National Prescription Drug Take-Back Day Sept. 29

DEA News:
WASHINGTON As New Mexico continues to battle alarming prescription drug abuse rates, U.S. Sen. Tom Udall, D-N.M., is encouraging citizens to participate in the National Prescription Drug Take-Back Day this Saturday, Sept. 29 and turn in unused or expired medication to locations in their communities.
The event, sponsored by the New Mexico Department of Public Safety and the U.S. Drug Enforcement Administration, will provide free, anonymous drop-off sites throughout the state for safe medication disposal.
The Los Alamos Police Department is not participating in this Drug Take-Back rotation, but intends to join in next spring’s event. Local residents can search online by county, city or zip code for the nearest collection site by clicking here.
“The nation’s drug epidemic has moved from illegal drugs on our streets to prescriptions in our homes,” Udall said. “Law enforcement and health organizations agree – prescription drug abuse is the most significant emerging drug threat in New Mexico. Addiction to painkillers, particularly in teens, often begins with taking unused medications found in the home medicine cabinet. That’s why I strongly encourage people in all our communities to participate in this safe and effective day of action.”
According to the Drug Enforcement Agency, more than 3,159 pounds of prescription drugs were collected throughout New Mexico during last April’s Take Back Day. In the four previous events nationwide, Take Back day partners took in over 1.5 million pounds—nearly 775 tons—of pills.
A recent New Mexico Department of Health report showed the overdose rate from prescription drugs increased statewide by nearly 62 percent between 2001 and 2010. Even more troubling is that during the past five years, the overdose rate for prescription drugs such as oxycodone, morphine and methadone has exceeded the death rate from illicit drugs like heroin and cocaine. New Mexico has the sad distinction of having the highest overdose rate from prescription drugs, with 468 fatalities in 2010 alone.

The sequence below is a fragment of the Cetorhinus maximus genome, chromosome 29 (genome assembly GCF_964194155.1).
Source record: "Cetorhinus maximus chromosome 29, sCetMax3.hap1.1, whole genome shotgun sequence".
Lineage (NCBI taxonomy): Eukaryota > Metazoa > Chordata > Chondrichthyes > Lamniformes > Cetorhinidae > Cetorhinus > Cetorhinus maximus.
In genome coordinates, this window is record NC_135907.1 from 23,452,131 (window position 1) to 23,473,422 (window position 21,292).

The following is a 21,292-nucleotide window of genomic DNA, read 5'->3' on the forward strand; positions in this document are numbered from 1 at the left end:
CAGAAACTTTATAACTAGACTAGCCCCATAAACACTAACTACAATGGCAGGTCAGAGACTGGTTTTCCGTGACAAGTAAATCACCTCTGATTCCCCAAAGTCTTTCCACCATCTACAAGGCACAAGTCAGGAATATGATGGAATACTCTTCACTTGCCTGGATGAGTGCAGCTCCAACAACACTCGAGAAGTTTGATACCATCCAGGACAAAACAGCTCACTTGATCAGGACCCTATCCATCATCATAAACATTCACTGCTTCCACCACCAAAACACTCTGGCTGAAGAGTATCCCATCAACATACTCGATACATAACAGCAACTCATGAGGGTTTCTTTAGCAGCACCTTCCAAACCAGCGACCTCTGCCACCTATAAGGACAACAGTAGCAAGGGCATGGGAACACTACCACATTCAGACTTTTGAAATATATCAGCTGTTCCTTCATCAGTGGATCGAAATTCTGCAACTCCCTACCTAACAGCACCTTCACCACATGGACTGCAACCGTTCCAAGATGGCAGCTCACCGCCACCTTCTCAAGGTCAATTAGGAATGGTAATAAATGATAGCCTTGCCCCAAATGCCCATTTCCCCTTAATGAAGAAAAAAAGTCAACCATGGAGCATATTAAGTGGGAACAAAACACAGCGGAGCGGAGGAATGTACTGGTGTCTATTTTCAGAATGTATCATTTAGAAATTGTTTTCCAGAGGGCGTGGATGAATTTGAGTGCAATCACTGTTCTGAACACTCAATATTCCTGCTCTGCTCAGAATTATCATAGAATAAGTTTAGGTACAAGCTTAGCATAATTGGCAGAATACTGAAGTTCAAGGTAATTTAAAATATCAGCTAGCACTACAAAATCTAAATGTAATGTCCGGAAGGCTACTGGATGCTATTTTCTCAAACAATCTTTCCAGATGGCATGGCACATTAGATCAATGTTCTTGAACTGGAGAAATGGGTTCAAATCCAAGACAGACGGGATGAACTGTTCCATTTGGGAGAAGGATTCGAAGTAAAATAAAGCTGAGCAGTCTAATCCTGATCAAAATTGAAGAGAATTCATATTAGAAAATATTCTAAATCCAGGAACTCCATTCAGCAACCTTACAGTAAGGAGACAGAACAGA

“We need an all hands on deck approach,” Udall added. “I am committed to doing everything I can to confront this problem at the federal level, and I applaud the work of local law enforcement, health care providers, parents and community leaders who are educating others about the dangers of prescription drugs.
This growing trend is destroying the lives of our citizens and potential of our youth, and we must work together to reverse it.”
Research has shown that no community is exempted from the harmful effects of prescription drug abuse:
  • Over 70 percent of teens first get prescription medications from friends and family, then become addicted to painkillers before moving on to heroin, which has a cheaper market value.
  • Illicit drug use of active duty service members has increased from 5 to 12 percent and is primarily attributed to prescription drug abuse.
  • The majority of people who die from prescription overdoses are men and women 44 to 64-years-old.
A recent Office of National Drug Control Policy report showed that from 1997 to 2007, average sales of opioid drugs per person increased from 74 milligrams to 369 milligrams – a 402 percent increase.
Since medications like OxyContin and Vicodin are prescribed by doctors, many don’t realize they can be as addictive and dangerous as illicit drugs. The report also pointed to proper medicine disposal as one of the key strategies in battling the national epidemic.
Udall is a member of the Senate Caucus on International Narcotics Control and recently spoke out about the problem at a hearing on prescription drug abuse. Click here to watch the video.
Udall is also encouraging parents and community leaders to visit the Police and Communities Together 360 website to access guides, training materials and interactive videos available to individuals and organizations at no charge.
The website is funded through a grant from the Bureau of Justice Assistance and is available in both English and Spanish.
LOS ALAMOS website support locally by OviNuppi Systems